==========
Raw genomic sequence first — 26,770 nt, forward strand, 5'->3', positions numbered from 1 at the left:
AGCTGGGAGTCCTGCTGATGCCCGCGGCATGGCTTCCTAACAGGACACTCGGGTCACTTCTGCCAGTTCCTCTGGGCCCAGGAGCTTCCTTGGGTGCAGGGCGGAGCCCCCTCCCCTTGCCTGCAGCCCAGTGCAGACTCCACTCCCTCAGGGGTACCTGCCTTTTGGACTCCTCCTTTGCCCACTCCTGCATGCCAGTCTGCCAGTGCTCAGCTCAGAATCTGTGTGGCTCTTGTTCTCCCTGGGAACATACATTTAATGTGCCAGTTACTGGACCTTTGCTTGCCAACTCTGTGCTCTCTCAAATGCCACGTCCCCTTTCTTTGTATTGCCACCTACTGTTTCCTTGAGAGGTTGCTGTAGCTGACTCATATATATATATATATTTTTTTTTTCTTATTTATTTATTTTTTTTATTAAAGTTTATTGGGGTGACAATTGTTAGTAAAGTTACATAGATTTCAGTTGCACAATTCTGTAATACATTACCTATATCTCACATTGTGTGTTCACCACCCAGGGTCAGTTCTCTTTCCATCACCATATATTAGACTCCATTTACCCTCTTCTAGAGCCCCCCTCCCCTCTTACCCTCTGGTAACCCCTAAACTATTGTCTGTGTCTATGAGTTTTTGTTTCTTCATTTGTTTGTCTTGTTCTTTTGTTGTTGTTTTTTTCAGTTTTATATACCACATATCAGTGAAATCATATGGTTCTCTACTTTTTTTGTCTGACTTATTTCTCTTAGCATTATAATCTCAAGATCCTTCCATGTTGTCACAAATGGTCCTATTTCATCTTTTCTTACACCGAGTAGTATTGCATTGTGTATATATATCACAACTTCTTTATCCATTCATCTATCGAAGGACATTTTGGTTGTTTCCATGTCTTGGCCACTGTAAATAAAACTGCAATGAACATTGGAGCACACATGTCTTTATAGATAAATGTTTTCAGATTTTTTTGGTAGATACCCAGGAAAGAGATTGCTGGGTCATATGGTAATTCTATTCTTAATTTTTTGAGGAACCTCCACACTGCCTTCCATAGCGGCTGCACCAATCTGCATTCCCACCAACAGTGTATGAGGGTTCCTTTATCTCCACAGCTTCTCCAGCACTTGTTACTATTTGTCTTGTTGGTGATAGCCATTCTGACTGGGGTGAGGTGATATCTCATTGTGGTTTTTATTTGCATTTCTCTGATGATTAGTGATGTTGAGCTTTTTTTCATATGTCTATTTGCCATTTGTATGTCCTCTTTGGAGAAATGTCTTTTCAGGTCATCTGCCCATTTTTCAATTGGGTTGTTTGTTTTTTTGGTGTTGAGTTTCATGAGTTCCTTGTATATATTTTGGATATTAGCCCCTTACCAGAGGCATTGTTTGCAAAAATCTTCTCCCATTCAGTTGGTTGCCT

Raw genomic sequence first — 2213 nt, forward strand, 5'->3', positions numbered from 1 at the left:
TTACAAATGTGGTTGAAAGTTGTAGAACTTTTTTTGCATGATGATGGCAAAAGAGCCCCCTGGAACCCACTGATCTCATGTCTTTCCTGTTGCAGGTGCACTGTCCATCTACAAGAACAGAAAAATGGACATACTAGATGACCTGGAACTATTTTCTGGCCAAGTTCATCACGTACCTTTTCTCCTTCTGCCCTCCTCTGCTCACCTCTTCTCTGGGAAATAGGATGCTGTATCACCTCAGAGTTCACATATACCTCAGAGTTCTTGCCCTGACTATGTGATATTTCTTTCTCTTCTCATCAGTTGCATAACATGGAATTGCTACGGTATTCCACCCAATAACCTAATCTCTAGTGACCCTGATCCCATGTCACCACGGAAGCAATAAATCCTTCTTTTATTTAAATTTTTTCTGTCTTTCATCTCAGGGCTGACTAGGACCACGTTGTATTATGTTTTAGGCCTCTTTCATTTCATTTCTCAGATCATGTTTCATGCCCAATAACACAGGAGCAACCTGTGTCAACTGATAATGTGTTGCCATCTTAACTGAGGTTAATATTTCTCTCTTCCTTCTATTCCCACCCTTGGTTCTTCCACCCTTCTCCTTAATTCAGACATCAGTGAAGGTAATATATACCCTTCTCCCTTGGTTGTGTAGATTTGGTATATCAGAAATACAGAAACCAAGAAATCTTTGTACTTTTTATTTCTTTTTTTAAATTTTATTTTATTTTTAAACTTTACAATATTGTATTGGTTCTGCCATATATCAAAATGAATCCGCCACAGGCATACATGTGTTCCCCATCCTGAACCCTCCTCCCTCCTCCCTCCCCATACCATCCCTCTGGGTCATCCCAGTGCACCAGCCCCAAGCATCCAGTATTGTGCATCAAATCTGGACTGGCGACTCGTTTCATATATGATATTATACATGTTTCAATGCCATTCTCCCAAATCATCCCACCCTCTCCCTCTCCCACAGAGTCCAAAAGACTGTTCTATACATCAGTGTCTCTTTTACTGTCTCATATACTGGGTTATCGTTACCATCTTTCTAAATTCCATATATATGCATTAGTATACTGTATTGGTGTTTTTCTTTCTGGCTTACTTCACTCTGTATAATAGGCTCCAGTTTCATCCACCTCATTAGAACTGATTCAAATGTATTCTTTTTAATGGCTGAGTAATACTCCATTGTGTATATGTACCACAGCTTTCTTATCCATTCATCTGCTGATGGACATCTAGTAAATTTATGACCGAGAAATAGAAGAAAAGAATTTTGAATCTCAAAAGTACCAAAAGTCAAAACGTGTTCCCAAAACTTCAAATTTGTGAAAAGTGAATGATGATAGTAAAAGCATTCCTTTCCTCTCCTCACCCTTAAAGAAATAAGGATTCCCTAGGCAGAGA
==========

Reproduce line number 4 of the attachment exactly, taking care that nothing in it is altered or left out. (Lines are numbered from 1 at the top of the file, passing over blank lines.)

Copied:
TTACAAATGTGGTTGAAAGTTGTAGAACTTTTTTTGCATGATGATGGCAAAAGAGCCCCCTGGAACCCACTGATCTCATGTCTTTCCTGTTGCAGGTGCACTGTCCATCTACAAGAACAGAAAAATGGACATACTAGATGACCTGGAACTATTTTCTGGCCAAGTTCATCACGTACCTTTTCTCCTTCTGCCCTCCTCTGCTCACCTCTTCTCTGGGAAATAGGATGCTGTATCACCTCAGAGTTCACATATACCTCAGAGTTCTTGCCCTGACTATGTGATATTTCTTTCTCTTCTCATCAGTTGCATAACATGGAATTGCTACGGTATTCCACCCAATAACCTAATCTCTAGTGACCCTGATCCCATGTCACCACGGAAGCAATAAATCCTTCTTTTATTTAAATTTTTTCTGTCTTTCATCTCAGGGCTGACTAGGACCACGTTGTATTATGTTTTAGGCCTCTTTCATTTCATTTCTCAGATCATGTTTCATGCCCAATAACACAGGAGCAACCTGTGTCAACTGATAATGTGTTGCCATCTTAACTGAGGTTAATATTTCTCTCTTCCTTCTATTCCCACCCTTGGTTCTTCCACCCTTCTCCTTAATTCAGACATCAGTGAAGGTAATATATACCCTTCTCCCTTGGTTGTGTAGATTTGGTATATCAGAAATACAGAAACCAAGAAATCTTTGTACTTTTTATTTCTTTTTTTAAATTTTATTTTATTTTTAAACTTTACAATATTGTATTGGTTCTGCCATATATCAAAATGAATCCGCCACAGGCATACATGTGTTCCCCATCCTGAACCCTCCTCCCTCCTCCCTCCCCATACCATCCCTCTGGGTCATCCCAGTGCACCAGCCCCAAGCATCCAGTATTGTGCATCAAATCTGGACTGGCGACTCGTTTCATATATGATATTATACATGTTTCAATGCCATTCTCCCAAATCATCCCACCCTCTCCCTCTCCCACAGAGTCCAAAAGACTGTTCTATACATCAGTGTCTCTTTTACTGTCTCATATACTGGGTTATCGTTACCATCTTTCTAAATTCCATATATATGCATTAGTATACTGTATTGGTGTTTTTCTTTCTGGCTTACTTCACTCTGTATAATAGGCTCCAGTTTCATCCACCTCATTAGAACTGATTCAAATGTATTCTTTTTAATGGCTGAGTAATACTCCATTGTGTATATGTACCACAGCTTTCTTATCCATTCATCTGCTGATGGACATCTAGTAAATTTATGACCGAGAAATAGAAGAAAAGAATTTTGAATCTCAAAAGTACCAAAAGTCAAAACGTGTTCCCAAAACTTCAAATTTGTGAAAAGTGAATGATGATAGTAAAAGCATTCCTTTCCTCTCCTCACCCTTAAAGAAATAAGGATTCCCTAGGCAGAGA